MTI Wireless Edge Announces New Small UHF Circular Outdoor Antenna
MTI Wireless Edge Ltd., an Israeli manufacturer of antennas and antenna systems, including versions for RFID applications, has announced a new ultrahigh-frequency (UHF) antenna model, available now in two versions. The two compact 1.5 dBic (referring to electrical strength) wideband antennas operate at 865 to 956 MHz, have a small form factor of 95 millimeters by 95 millimeters (3.7 inches by 3.7 inches), and feature an IP67 sealing (which protects them from dust and water damage) for outdoor use. The models differ in their mounting options, and complement MTI Wireless' existing portfolio of UHF wideband antennas that come in the 3 dBic to 11 dBic range. "MTI is constantly increasing its RFID portfolio, and is committed to continue leading the RFID antenna market," said Dov Feiner, the firm's CEO, in a prepared statement, "and the new high-performance, high-quality antennas increase our portfolio further more."
Cupertino, Calif., Schools to Try RFID to Encourage Walking, Biking
The Cupertino Public Safety Commission plans to test an RFID-based system created by Boltage to track the number of students who walk and bike to school. The system will help officials monitor students at two schools—Lincoln Elementary School and Kennedy Middle School—with the goal of reducing the number of cars on the road. The system is based on the Zap application, which employs RFID technology originally developed by a company called Freiker (short for FREquent bIKER). Freiker has since changed hands, and is now known as Boltage (see RFID System Tracks Trips, Fringe Benefits, for Bike Commuters). Zap employs passive ultrahigh-frequency (UHF) tags complying with the EPC Gen 2/ISO 18000-6c standard. Students are issued EPC Gen 2 passive RFID tags that can be attached to bike helmets or back packs. Upon entering and leaving the school campus, a student carrying the tag passes under a reading station, where a solar-powered RFID interrogator collects the unique ID encoded to his or her tag, and emits audio and visual signals to let that student know the tag has been read. Back-end software maintains a database containing the date and time of all tag reads—earning the student points that they can then redeem for prizes. Boltage also provides reports and data that can be utilized to measure the number of children walking to school, as well as help create an incentive program for students and classrooms.
TowerJazz Licenses Kilopass' One-Time Programmable Nonvolatile Memory IP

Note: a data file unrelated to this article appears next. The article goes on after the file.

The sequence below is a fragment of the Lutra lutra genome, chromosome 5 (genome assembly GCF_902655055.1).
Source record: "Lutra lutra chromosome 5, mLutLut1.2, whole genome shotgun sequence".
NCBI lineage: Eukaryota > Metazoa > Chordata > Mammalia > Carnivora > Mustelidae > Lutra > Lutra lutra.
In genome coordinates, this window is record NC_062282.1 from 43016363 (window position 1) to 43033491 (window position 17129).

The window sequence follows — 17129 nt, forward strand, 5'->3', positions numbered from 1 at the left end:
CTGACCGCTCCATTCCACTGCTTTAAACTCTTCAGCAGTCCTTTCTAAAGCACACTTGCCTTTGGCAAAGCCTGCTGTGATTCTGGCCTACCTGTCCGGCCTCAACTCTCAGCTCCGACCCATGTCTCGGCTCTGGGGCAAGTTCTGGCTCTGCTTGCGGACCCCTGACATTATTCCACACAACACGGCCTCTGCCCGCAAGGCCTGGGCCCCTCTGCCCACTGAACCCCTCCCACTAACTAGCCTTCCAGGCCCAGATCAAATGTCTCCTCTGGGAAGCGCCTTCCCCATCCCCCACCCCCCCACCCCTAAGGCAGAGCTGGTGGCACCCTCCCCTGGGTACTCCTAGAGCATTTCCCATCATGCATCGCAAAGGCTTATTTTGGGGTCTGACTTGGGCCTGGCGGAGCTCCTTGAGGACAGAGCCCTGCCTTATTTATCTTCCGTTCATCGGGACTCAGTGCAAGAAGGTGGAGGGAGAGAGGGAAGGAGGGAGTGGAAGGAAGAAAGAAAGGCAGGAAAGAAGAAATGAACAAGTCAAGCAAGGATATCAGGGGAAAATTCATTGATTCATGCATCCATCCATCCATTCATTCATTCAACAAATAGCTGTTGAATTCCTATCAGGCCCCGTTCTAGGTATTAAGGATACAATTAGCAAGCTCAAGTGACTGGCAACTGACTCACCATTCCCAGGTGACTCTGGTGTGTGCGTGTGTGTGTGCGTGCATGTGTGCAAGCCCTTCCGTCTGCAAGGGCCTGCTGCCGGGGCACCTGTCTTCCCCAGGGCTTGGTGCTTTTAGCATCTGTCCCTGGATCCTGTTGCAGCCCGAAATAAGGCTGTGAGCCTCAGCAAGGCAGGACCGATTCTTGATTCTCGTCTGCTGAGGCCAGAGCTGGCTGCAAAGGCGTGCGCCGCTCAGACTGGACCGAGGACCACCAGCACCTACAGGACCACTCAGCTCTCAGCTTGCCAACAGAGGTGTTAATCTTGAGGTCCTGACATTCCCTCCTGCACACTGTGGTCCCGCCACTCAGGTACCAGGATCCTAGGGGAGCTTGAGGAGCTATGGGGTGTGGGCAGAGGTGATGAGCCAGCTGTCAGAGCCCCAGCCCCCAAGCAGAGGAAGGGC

Specialty foundry TowerJazz, headquartered in Israel, has inked a deal to license Santa Clara, Calif.-based Kilopass Technology's one-time programmable (OTP) memory intellectual property (IP) for its 0.13µm CMOS process. OTP devices can store data even during power shutdown. The information is programmed during production and stored forever, the two companies report; OTP devices are frequently used in video game consoles, mobile phones, RFID tags, implantable medical devices, high-definition multimedia interfaces (HDMI) and many other consumer and automotive electronics products. Kilopass' XPM OTP technology is built using standard, commercially available CMOS logic-process technologies, the companies indicate, and is silicon-proven to deliver high-density, high-performance and highly reliable, electrically field-programmable embedded NVM solutions at a low cost. Kilopass leverages antifuse technology, which is used to permanently program integrated circuits (ICs) in a standard CMOS process without extra mask steps. Antifuse technology provides a high degree of physical security for the permanent storage of sensitive information, the firm explains, thereby making it ideal for design IP protection. Earlier this year, TowerJazz partnered with tag maker Tego, which manufactures the TegoTag, a passive RFID tag with 32 kilobytes of memory—far more than current UHF EPC Gen 2 tags (see Tego Launches 32-Kilobyte EPC RFID Tag). Under the terms of the deal between Tego and TowerJazz, Tego is utilizing the 180nm process (TS18) from TowerJazz for its TegoChip, to tag more than 1,500 pressurized and non-pressurized parts and components on Airbus' A350 XWB aircraft fleet, in order to improve such processes as maintenance and warehouse logistics. In January of this year, Tego announced a contract with Airbus providing the first standards-compliant and fully passive RFID tags that enable access to the complete maintenance history of flyable parts (see Airbus Signs Contract for High-Memory RFID Tags). With regard to the Kilopass relationship, Ori Galzur, TowerJazz's VP, said in a prepared statement that Kilopass is "a proven leader in OTP IP and we are pleased to offer their solution to benefit our customers and enable them with the design advantages offered by this technology. In addition to using it for 0.13µm CMOS designs, we have the flexibility to transfer it to other advanced nodes. By offering Kilopass OTP, we continue to expand the world-class services we provide to our customers for the cost-effective manufacture of their differentiated products and this expands our addressable market by approximately $100 million."